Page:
One of the things that I have struggled with living in Wiltshire until fairly recently is feeling disconnected from nature. I grew up in Porthleven, a fishing village in Cornwall, where the sound of the sea was my evening lullaby. Whilst living there I always kept my window open at night, so that I could listen to the percussion of the sea. The endlessly repeating motion of the tide was very comforting and reassuring to me.

In winter, the village’s inner harbour was closed off to the sea by massive wooden beams  (known locally as the ‘bock’). At night, I remember hearing the sea smashing against the beams trying to dislodge them. On a few occasions the sea would achieve its aim. Once the storms were gone, boats would go out to recover the wooden beams from various parts of the sea.

In the last major storm a couple of years ago, the sea broke through the bock. There, my father watched his day sailing boat break free of its mooring and float out to sea, never to be seen again. There was nothing he could do to rescue it. It was named after my two daughters, and was a boat that I never got the chance to see as it was taken before I could do so.

Being in nature was something that I took for granted, as in Cornwall it’s almost impossible not to be aware of nature’s influence. Moving to Bristol in 2006, really highlighted a feeling of disconnection from nature for me. Seasons would pass, but I would almost not notice them – certainly not in the same way that I was used to. At the time, I put it down to the lack of presence of the wind, as in Cornwall the main times you notice the wind is when it is not there.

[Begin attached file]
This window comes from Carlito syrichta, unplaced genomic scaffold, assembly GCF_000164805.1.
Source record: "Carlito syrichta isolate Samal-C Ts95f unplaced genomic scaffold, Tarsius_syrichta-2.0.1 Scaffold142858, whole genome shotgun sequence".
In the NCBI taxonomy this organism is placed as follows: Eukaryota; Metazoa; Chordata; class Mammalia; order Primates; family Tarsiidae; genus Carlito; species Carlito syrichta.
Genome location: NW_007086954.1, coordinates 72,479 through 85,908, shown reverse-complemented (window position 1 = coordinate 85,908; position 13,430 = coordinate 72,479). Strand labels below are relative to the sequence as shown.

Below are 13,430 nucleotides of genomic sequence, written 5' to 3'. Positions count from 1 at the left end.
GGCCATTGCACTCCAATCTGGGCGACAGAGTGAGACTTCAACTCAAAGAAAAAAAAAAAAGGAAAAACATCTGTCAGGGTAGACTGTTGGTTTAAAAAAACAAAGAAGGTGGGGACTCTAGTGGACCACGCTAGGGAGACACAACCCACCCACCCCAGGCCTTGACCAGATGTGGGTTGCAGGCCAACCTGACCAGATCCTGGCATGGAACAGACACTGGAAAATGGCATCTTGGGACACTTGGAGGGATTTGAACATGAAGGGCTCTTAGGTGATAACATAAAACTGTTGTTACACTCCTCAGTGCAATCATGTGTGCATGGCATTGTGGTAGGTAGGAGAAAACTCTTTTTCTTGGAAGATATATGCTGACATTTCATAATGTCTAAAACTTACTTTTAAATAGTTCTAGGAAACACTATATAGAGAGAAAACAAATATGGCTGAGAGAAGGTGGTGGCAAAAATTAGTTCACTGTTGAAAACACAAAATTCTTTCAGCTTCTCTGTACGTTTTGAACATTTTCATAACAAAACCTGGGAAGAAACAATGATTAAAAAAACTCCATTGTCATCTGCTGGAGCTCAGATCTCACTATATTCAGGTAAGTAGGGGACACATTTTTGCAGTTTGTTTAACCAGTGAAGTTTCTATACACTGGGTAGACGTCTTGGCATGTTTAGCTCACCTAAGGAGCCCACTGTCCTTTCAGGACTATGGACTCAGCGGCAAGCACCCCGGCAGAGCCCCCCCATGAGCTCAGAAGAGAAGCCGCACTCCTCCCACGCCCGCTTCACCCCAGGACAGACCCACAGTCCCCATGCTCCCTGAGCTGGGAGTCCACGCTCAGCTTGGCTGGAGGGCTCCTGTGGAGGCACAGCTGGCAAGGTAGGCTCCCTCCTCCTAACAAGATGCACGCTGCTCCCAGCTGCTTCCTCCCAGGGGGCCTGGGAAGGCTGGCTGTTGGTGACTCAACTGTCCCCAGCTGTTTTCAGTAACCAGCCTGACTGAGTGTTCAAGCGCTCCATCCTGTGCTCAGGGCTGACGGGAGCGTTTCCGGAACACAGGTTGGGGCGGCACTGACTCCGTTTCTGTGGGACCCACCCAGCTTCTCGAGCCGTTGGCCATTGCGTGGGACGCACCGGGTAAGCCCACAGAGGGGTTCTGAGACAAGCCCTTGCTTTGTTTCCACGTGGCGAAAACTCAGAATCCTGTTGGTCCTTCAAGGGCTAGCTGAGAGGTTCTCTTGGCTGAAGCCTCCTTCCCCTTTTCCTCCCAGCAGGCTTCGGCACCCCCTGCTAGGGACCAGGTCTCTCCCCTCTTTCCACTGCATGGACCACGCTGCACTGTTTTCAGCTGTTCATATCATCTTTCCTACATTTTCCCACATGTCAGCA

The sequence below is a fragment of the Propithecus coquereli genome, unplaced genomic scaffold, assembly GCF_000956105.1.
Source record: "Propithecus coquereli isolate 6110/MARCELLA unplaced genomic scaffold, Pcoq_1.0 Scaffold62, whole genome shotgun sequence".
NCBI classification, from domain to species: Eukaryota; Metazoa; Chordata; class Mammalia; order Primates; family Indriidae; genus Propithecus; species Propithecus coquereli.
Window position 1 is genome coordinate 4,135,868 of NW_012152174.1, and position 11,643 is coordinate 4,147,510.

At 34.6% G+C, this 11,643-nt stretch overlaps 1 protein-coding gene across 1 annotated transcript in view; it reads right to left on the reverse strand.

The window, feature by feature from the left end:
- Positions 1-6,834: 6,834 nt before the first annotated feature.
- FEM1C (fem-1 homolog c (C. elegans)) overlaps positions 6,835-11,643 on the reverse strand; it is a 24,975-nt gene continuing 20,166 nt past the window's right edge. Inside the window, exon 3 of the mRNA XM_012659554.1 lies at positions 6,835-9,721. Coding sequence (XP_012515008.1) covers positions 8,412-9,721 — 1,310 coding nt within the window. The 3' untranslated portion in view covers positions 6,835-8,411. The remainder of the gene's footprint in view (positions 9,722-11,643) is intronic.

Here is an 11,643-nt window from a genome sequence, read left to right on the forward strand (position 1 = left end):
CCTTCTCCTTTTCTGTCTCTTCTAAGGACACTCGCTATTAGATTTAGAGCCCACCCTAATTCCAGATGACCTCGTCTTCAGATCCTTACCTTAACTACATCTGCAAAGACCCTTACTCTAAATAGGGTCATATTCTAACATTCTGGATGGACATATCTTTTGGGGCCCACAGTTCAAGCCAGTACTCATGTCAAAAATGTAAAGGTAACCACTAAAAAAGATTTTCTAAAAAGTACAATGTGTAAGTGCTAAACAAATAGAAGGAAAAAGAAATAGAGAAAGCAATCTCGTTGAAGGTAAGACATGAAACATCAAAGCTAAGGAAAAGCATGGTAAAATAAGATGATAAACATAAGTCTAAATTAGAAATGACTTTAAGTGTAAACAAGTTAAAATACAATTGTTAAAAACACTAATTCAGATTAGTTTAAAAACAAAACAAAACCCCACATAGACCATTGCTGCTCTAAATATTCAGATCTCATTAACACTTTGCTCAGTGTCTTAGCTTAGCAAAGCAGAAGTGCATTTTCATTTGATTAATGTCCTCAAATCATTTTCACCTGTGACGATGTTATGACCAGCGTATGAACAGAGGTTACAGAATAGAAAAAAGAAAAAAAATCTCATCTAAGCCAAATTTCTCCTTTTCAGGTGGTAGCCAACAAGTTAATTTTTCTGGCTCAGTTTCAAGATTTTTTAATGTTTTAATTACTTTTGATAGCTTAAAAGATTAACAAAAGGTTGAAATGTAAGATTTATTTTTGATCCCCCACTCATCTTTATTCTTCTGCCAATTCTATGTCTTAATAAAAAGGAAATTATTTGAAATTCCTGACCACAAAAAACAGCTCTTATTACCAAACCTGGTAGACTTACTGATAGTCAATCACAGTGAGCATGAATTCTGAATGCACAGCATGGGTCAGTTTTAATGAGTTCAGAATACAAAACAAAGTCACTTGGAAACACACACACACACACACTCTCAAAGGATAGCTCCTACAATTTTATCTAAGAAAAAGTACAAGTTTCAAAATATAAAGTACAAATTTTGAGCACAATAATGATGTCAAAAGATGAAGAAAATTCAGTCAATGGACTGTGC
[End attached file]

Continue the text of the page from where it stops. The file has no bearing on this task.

In the last few months I have been using the local woodlands as photographic subjects more, needing a break and a different challenge to the usual street photography.

Up until now, I have not really liked woodlands that much. I have tended to find them quite sterile. However, shooting my recent project Verdant in Grovely Woods was a good experience for me. Taking the time to just be in the woodland, to just be in nature, was at some points quite profound. The longstanding feeling of disconnection passed. In my mind, up until that point, I was of the belief that this unsettled emotion could only be counteracted by the rhythms of the sea. However, this proved not to be the case.

Returning to an enjoyment and respect for nature has been a searching experience for me, and one that brings me back somewhat to why I started photography in the first place – to capture the nature and landscapes that surround me.

Yesterday, I returned to the New Forest for the first time in a long time. I used to work in the New Forest a couple of years ago, and the daily 90 mile round trip to work put me off the place for quite a long time. We went to the Turf Hill area to walk the dog, his first walk in a week as he escaped from his lead in an attempt to chase down a rabbit and ended up shredding his feet on the rough ground. It seems that whilst Grey Hounds are fast, they are also quite poorly made and prone to breaking down. He didn’t get the rabbit, I am pleased to report.

I returned to the area in the evening (again with dog in tow), but this time I was armed with some camera equipment. My main focus was to just survey the area and search out potential compositions. It was also to think about how I want to approach shooting this area. At the moment, I am not entirely sure, but part of me would like to photograph it in poor weather. I am sure as I visit the area more, the project will take shape.

The main point for me is not the photography, but the act of being in nature. Years ago, I would often go out with cameras ready to get a sunset shot only to find that I would leave the cameras in the bag and just enjoy the experience of being there.